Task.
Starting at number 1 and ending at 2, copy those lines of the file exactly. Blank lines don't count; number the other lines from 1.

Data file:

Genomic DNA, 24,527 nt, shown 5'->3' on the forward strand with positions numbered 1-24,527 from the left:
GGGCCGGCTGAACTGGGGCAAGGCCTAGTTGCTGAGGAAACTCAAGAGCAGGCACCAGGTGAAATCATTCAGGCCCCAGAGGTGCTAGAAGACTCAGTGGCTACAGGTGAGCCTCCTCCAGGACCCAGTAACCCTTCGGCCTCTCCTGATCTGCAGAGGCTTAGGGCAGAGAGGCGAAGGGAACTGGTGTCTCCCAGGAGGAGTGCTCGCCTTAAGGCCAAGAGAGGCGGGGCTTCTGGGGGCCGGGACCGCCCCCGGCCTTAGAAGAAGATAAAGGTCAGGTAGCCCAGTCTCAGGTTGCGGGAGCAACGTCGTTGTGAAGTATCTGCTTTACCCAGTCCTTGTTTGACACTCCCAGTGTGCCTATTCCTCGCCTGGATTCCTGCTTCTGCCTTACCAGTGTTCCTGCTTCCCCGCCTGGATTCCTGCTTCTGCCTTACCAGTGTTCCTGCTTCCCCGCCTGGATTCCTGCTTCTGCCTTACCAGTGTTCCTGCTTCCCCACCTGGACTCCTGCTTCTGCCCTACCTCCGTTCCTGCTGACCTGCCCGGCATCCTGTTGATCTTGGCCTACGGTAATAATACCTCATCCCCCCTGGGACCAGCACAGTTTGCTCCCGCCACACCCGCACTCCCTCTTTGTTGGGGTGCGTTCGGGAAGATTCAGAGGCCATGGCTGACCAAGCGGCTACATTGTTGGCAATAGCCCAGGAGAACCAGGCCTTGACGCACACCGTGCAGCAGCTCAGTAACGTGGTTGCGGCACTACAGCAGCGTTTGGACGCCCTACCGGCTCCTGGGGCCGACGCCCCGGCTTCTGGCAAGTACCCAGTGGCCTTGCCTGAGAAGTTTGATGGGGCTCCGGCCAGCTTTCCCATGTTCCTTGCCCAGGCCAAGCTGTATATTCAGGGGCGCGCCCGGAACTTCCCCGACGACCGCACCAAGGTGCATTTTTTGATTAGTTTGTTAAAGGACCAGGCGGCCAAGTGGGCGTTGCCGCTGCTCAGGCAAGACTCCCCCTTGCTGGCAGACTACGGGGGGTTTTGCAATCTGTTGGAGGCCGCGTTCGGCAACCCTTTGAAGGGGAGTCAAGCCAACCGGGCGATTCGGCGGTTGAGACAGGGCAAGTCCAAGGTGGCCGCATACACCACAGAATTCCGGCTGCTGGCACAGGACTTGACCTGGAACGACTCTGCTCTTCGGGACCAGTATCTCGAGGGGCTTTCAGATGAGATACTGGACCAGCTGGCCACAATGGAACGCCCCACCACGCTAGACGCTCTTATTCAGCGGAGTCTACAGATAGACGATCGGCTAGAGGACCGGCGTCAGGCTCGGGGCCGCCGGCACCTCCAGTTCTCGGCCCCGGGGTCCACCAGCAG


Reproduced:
Genomic DNA, 24,527 nt, shown 5'->3' on the forward strand with positions numbered 1-24,527 from the left:
GGGCCGGCTGAACTGGGGCAAGGCCTAGTTGCTGAGGAAACTCAAGAGCAGGCACCAGGTGAAATCATTCAGGCCCCAGAGGTGCTAGAAGACTCAGTGGCTACAGGTGAGCCTCCTCCAGGACCCAGTAACCCTTCGGCCTCTCCTGATCTGCAGAGGCTTAGGGCAGAGAGGCGAAGGGAACTGGTGTCTCCCAGGAGGAGTGCTCGCCTTAAGGCCAAGAGAGGCGGGGCTTCTGGGGGCCGGGACCGCCCCCGGCCTTAGAAGAAGATAAAGGTCAGGTAGCCCAGTCTCAGGTTGCGGGAGCAACGTCGTTGTGAAGTATCTGCTTTACCCAGTCCTTGTTTGACACTCCCAGTGTGCCTATTCCTCGCCTGGATTCCTGCTTCTGCCTTACCAGTGTTCCTGCTTCCCCGCCTGGATTCCTGCTTCTGCCTTACCAGTGTTCCTGCTTCCCCGCCTGGATTCCTGCTTCTGCCTTACCAGTGTTCCTGCTTCCCCACCTGGACTCCTGCTTCTGCCCTACCTCCGTTCCTGCTGACCTGCCCGGCATCCTGTTGATCTTGGCCTACGGTAATAATACCTCATCCCCCCTGGGACCAGCACAGTTTGCTCCCGCCACACCCGCACTCCCTCTTTGTTGGGGTGCGTTCGGGAAGATTCAGAGGCCATGGCTGACCAAGCGGCTACATTGTTGGCAATAGCCCAGGAGAACCAGGCCTTGACGCACACCGTGCAGCAGCTCAGTAACGTGGTTGCGGCACTACAGCAGCGTTTGGACGCCCTACCGGCTCCTGGGGCCGACGCCCCGGCTTCTGGCAAGTACCCAGTGGCCTTGCCTGAGAAGTTTGATGGGGCTCCGGCCAGCTTTCCCATGTTCCTTGCCCAGGCCAAGCTGTATATTCAGGGGCGCGCCCGGAACTTCCCCGACGACCGCACCAAGGTGCATTTTTTGATTAGTTTGTTAAAGGACCAGGCGGCCAAGTGGGCGTTGCCGCTGCTCAGGCAAGACTCCCCCTTGCTGGCAGACTACGGGGGGTTTTGCAATCTGTTGGAGGCCGCGTTCGGCAACCCTTTGAAGGGGAGTCAAGCCAACCGGGCGATTCGGCGGTTGAGACAGGGCAAGTCCAAGGTGGCCGCATACACCACAGAATTCCGGCTGCTGGCACAGGACTTGACCTGGAACGACTCTGCTCTTCGGGACCAGTATCTCGAGGGGCTTTCAGATGAGATACTGGACCAGCTGGCCACAATGGAACGCCCCACCACGCTAGACGCTCTTATTCAGCGGAGTCTACAGATAGACGATCGGCTAGAGGACCGGCGTCAGGCTCGGGGCCGCCGGCACCTCCAGTTCTCGGCCCCGGGGTCCACCAGCAG